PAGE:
Qing Duo: That's right. Spring Festival usually involves a week off. Traditionally, it’s a time for family reunions, but nowadays young people are increasingly eager to use the holiday to travel. In fact, it's not just China. Many of my Vietnamese friends have told me they also like to go travelling instead of staying at home during the Spring Festival holiday.
|Giving red envelops containing lucky money is a tradition during the Lunar New Year Festival. (Photo: topchinatravel.com)
Bao Tram: For both Vietnam and China, giving red envelopes containing lucky money is an old Lunar New Year custom. What’s the custom now in your country?
Qing Duo: In both China anh Vietnam, almost everyone knows the tradition of giving red envelopes containing cash. The tradition of giving red envelopes has evolved in the smartphone age, with many people using social media apps like WeChat, plus Alipay, to gift small sums of cash to their friends as a goodwill gesture. It’s fine if the amount is tiny when it comes to lucky money sent though smartphone apps. It’s mostly for fun. In recent years, sending red envelopes through Wechat and Alipay has become a popular way of wishing people a Happy New Year in China!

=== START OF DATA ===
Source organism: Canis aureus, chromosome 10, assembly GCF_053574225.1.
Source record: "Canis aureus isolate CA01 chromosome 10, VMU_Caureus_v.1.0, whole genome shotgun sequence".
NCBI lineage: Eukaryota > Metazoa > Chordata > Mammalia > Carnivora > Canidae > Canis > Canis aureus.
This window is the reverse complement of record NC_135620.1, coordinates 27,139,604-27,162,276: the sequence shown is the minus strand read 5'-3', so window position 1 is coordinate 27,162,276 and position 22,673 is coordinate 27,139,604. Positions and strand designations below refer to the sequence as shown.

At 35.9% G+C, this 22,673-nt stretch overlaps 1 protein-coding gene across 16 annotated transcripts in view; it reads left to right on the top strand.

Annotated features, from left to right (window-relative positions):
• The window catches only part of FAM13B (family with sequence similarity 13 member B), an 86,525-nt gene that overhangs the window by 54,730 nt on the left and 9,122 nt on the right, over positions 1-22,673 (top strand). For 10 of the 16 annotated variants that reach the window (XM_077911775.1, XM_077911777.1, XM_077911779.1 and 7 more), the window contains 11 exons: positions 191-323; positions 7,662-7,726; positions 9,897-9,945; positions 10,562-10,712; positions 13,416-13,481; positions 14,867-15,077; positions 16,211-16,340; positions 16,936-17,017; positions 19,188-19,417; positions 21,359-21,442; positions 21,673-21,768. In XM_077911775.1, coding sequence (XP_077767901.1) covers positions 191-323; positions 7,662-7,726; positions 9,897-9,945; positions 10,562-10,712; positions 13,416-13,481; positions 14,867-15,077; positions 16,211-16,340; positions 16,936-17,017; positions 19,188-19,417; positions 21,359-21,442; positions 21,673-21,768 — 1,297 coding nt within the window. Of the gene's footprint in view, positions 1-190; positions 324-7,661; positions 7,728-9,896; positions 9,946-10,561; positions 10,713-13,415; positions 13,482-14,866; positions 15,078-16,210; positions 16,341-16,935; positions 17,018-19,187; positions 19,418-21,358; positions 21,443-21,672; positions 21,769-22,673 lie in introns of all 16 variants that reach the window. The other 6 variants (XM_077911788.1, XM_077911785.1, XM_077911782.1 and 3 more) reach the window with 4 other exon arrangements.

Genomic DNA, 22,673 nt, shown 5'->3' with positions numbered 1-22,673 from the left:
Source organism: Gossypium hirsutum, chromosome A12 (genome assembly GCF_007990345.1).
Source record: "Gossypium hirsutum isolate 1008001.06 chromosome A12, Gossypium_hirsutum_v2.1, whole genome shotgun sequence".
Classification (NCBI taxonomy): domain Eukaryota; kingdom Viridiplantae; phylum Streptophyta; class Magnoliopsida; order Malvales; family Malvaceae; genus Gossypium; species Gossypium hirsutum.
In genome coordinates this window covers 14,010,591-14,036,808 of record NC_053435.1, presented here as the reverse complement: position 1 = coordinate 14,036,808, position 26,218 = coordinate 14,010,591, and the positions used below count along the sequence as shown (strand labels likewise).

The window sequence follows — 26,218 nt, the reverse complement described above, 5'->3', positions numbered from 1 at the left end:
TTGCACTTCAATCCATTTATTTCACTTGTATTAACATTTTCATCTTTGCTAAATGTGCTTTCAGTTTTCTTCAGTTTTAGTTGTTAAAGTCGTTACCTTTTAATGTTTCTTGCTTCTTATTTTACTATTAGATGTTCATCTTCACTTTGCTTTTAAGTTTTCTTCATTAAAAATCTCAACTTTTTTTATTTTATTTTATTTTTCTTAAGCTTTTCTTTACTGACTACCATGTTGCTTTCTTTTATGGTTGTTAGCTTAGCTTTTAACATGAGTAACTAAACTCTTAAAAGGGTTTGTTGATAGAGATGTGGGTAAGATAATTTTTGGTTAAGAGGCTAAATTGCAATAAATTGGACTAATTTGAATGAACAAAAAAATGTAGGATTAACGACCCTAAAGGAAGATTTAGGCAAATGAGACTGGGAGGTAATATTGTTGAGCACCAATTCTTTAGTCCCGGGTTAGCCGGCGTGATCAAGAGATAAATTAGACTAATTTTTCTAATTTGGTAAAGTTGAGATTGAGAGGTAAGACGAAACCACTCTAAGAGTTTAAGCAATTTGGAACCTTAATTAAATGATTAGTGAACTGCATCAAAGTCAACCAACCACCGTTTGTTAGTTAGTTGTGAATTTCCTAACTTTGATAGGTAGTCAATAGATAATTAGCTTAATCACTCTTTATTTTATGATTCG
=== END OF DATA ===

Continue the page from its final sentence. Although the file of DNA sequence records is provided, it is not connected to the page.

Bao Tram: How much is usually given?
Qing Duo: Traditional red envelopes are given to children by their elders, usually ranging from hundreds to thousands of Yuan. But WeChat Lucky Money doesn’t need to give that much, only a few Yuan will be fine, WeChat Lucky Money can only send 200 yuan at most which is about 30 dollars.
|Qing Duo (C) and her parents at a restaurant in downtown Hanoi during 2020 Lunar New Year. (Photo credit: Qing Duo)
Bao Tram: You have experienced the Lunar New Year festival in Vietnam. What are the similarities and differences with China?